By Dr. Heather Koldewey
Dr. Heather Koldewey, co-Founder of Project Seahorse and Head of Global Programmes at the Zoological Society of London, writes about the creation of the Chagos Marine Reserve, the largest no-take marine protected area in the world.
Chagos taught me that I didn’t know what the ocean should look like.
Through my job at the Zoological Society of London, I’m one of those very privileged people to have had the opportunity to travel the world, and have worked from Mozambique to the Philippines in community-based marine conservation efforts.
In the Philippines’ the areas I work are what can only be described as ‘trashed’ – blasted craters giving evidence of recent dynamite fishing, few tiny schooling fish, and if you’re lucky, the flick of a tail as a small grouper scoots into a rocky crevice. Here, marine protected areas (MPAs) are about securing some hope for the future for poor and hungry communities with ever-decreasing options. And MPAs do work, protecting and restoring the wonderful diversity of coral reefs, but also recovering fish populations. Fishers there are fully engaged with MPA management as they know the importance of such areas of ocean protection to secure their future, as well as that of the ocean, something I only wish was a more widely held view within UK fishing communities.
I knew Chagos was different. I’d seen the talks, read the articles, talked to the scientists, seen the data. I knew Chagos was special, hence my commitment and support for it becoming a no-take MPA and involvement in the Chagos Environment Network and Chagos Conservation Trust executive committee. But seeing it for real was quite another experience that a graph, a chart or even an image could simply not prepare me for.
Working closely with the legendary experience of Charles Sheppard and extraordinary expedition skills of Pete Raines, we were fortunate to pull together a world class team of scientists prioritising the immediate research needs that would best inform a Chagos MPA management plan. For the first time, an integral member of the team was a trainee scientist who also represented the Chagossian community, a hugely positive step and one of the many successes of the expedition.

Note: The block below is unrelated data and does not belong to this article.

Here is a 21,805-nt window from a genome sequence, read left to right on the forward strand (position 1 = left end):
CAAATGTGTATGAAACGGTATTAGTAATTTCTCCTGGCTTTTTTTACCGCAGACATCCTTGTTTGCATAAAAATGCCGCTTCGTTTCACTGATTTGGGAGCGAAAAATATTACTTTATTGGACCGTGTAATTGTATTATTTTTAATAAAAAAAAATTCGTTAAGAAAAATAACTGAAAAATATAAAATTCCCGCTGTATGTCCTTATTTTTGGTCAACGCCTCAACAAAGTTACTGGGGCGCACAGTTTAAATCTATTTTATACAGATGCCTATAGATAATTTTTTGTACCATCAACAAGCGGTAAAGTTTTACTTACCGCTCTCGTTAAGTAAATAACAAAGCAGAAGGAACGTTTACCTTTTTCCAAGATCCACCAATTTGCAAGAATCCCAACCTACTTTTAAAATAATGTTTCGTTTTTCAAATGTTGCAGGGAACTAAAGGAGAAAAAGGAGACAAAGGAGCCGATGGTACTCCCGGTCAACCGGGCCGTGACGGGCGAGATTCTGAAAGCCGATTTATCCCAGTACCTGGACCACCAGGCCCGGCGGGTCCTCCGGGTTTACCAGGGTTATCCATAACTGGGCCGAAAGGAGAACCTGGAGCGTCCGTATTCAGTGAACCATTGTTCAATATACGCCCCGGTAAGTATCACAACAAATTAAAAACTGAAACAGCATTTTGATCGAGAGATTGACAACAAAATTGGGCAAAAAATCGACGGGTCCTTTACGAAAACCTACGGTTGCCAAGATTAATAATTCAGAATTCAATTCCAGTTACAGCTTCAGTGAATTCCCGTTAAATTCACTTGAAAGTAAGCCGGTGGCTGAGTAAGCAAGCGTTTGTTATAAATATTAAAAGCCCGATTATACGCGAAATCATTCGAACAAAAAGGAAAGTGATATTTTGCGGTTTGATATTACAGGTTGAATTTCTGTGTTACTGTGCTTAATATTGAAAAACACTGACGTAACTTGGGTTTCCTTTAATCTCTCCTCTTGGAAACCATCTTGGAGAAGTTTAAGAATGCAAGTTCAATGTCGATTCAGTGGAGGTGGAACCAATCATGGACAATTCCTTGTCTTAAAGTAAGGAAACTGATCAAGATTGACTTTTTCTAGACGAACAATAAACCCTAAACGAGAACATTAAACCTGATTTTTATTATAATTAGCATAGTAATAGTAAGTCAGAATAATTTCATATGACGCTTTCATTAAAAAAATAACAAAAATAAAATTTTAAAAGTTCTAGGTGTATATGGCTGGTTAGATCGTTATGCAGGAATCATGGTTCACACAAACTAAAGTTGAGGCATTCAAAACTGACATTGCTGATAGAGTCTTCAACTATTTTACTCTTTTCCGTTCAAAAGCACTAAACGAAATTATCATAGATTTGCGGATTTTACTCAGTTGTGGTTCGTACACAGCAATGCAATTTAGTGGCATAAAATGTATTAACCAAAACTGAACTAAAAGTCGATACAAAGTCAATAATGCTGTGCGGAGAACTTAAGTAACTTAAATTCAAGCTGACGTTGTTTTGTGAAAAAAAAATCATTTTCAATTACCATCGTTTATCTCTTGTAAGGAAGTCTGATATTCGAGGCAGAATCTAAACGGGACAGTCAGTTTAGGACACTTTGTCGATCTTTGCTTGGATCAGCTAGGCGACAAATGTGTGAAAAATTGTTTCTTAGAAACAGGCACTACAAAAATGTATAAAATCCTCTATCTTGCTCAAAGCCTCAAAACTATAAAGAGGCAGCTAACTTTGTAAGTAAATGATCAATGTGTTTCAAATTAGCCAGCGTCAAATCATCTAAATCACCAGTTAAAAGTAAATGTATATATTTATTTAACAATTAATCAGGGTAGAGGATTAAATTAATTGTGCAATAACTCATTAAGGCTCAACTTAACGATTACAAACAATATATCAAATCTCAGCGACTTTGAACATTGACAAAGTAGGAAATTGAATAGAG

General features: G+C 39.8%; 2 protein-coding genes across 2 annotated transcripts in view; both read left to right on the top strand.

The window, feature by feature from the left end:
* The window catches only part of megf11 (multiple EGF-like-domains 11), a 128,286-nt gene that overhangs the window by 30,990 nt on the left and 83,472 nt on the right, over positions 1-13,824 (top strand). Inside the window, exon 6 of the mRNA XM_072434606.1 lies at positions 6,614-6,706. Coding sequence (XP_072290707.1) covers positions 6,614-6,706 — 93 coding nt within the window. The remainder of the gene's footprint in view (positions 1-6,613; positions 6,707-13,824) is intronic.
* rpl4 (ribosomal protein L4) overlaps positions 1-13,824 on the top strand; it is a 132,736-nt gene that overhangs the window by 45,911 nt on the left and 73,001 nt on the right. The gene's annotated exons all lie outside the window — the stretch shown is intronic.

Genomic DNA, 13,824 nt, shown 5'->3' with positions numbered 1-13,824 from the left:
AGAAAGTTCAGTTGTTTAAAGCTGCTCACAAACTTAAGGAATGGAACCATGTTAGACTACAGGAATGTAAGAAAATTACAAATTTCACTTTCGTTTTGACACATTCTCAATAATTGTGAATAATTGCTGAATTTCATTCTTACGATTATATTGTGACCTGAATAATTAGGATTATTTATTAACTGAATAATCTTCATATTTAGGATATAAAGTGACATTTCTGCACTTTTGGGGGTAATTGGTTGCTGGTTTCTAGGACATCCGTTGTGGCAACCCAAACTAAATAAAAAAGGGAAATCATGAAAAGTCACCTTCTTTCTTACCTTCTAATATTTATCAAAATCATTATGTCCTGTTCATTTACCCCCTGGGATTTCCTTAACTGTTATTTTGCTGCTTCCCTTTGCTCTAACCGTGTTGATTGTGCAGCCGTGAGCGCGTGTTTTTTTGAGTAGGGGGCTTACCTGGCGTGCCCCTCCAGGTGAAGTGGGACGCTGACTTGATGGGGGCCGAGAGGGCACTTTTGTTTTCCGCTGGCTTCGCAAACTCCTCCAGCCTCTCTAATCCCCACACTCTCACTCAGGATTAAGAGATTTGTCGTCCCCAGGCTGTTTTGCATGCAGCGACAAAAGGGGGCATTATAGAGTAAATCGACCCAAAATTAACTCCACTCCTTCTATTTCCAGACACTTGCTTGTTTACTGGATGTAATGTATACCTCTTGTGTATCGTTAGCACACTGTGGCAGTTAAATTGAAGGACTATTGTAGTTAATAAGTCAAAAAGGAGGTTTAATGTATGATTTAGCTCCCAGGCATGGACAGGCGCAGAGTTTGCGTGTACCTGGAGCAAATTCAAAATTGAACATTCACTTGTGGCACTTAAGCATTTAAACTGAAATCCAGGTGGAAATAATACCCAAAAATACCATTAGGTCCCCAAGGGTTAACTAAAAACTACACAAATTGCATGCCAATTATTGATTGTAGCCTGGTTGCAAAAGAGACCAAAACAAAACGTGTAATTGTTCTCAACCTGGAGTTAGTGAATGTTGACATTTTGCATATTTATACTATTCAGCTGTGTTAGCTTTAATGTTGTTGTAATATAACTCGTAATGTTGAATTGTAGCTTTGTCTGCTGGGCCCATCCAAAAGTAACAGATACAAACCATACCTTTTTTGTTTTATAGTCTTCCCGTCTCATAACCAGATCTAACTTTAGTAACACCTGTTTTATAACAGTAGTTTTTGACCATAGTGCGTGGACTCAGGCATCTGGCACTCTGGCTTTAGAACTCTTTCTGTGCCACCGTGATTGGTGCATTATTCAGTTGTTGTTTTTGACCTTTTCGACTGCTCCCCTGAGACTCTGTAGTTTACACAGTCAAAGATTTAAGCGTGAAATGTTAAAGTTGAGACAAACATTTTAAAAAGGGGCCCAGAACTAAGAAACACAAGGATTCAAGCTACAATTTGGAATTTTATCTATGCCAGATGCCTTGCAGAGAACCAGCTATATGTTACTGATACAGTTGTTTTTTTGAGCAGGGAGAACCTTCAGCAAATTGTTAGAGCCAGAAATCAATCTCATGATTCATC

But back to my knowledge gap. Once in the water, I was unprepared for the sheer abundance of fish, the size and age of fish, and particularly the behaviour of those fish. For many years, I was curator of ZSL London Zoo’s aquarium so I know what a gnarly old fish looks like and you just don’t see them in the wild. Chagos was full of them. I have never had so many different kinds of fish swim towards me out of sheer curiosity – including lots of huge grouper that hung in the water column, something I hadn’t seen before. To quote from Finding Nemo – ‘Fish are friends not food’ in Chagos. I could not believe the vast areas of stunning plate corals, any one of which would be a significant attraction in any dive site in the world. I experienced the sheer joy of seeing sharks on every dive – decimated in most of our oceans and in even in trouble in Chagos.
Most of all, I could not quite come to terms with what we have done almost everywhere else. Our oceans are in a desperate state and pressure from people is only increasing. Worringly, even those of us who are involved in ocean conservation are shifting our reference points, starting to consider mediocre, depleted reefs to be comparatively good. We have lost a sense of what our oceans should look like and could look like. Chagos was certainly the most beautiful place on Earth I have ever been to and being part of the expedition has further increased my resolve that this is a vital wilderness area of enormous significance that must be protected. And the graphs and charts say that too.
Originally published on the Marine Reserves Coalition Blog.